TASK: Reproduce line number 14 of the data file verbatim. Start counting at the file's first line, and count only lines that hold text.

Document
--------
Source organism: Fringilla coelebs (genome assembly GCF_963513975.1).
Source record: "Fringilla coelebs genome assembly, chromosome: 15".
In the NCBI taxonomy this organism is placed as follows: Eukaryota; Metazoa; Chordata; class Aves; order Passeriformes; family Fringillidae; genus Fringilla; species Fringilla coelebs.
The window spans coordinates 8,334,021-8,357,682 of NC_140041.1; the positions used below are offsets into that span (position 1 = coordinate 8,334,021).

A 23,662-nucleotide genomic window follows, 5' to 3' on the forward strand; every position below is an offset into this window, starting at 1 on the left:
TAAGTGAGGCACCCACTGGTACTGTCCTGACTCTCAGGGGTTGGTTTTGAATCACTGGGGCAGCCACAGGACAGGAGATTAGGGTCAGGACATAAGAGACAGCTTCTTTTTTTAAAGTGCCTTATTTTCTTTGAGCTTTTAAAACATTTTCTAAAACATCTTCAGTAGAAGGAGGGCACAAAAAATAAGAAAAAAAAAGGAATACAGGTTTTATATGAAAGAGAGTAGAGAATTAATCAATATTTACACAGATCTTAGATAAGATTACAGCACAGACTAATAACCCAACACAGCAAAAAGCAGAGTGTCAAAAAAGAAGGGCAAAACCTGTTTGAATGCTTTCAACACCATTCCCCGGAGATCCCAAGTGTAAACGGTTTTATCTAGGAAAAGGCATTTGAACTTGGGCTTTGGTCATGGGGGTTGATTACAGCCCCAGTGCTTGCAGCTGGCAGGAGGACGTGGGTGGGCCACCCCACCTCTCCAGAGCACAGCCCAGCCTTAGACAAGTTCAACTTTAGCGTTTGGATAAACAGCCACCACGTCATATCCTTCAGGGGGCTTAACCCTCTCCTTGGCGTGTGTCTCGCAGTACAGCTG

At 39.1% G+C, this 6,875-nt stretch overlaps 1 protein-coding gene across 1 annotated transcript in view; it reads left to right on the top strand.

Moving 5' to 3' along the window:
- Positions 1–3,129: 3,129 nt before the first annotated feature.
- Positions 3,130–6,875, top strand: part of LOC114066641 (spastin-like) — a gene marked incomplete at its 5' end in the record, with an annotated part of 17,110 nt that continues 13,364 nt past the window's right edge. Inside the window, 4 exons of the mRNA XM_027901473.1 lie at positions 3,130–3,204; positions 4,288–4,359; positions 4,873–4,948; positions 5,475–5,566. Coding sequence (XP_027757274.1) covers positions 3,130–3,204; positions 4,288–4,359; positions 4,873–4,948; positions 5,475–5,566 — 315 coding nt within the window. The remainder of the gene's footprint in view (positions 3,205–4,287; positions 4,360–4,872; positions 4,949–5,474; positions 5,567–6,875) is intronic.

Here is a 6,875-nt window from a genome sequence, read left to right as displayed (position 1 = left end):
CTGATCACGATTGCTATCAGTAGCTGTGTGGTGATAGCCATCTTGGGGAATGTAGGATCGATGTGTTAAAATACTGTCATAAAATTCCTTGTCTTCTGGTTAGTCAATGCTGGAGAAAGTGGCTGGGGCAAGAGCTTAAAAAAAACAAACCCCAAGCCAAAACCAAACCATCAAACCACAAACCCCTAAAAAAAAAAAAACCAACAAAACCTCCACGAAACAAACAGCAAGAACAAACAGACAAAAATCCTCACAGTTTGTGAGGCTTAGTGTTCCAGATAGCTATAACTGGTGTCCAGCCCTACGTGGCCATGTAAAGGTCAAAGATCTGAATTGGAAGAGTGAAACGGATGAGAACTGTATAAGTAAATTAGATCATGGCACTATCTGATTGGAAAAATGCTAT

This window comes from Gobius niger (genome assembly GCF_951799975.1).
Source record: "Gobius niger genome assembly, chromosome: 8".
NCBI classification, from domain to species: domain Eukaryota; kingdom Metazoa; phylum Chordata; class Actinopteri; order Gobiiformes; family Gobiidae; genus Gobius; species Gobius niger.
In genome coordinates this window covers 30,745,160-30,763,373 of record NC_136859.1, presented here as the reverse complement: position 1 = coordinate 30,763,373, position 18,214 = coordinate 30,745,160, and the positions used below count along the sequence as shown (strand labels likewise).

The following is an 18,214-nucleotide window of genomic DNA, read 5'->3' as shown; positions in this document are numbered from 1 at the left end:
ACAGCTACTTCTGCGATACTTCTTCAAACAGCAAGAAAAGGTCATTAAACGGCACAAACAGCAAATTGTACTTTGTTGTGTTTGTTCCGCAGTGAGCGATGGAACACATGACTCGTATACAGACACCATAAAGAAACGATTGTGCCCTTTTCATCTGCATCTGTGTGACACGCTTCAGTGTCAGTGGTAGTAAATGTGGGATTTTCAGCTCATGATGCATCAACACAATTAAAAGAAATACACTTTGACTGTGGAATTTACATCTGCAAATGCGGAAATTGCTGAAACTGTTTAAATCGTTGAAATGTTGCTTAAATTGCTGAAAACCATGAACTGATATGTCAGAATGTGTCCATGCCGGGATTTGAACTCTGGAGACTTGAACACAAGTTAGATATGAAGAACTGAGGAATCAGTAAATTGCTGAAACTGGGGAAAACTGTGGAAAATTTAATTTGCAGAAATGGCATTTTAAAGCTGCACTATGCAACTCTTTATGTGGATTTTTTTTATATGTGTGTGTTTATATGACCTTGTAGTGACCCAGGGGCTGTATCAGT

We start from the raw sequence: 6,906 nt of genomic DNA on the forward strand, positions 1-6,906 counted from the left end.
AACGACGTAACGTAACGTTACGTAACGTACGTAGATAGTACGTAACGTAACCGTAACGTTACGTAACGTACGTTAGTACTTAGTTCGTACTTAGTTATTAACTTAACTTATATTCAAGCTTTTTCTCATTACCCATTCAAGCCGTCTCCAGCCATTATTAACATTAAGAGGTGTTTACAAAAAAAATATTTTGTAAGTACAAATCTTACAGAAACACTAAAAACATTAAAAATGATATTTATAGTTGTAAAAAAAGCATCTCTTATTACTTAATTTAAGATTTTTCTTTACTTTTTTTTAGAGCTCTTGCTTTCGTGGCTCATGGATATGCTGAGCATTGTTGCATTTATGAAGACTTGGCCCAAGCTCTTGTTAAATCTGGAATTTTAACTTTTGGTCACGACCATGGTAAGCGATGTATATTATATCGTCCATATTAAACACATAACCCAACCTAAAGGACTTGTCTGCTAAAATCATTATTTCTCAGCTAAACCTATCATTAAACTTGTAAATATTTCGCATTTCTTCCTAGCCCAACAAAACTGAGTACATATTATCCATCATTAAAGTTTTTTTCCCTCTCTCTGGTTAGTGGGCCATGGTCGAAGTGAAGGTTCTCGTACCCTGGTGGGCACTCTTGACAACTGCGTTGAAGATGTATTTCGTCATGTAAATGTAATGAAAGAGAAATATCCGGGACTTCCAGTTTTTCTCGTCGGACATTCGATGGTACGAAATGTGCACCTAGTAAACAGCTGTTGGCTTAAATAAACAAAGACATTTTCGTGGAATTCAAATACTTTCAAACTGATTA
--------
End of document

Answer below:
Source record: "Gobius niger genome assembly, chromosome: 8".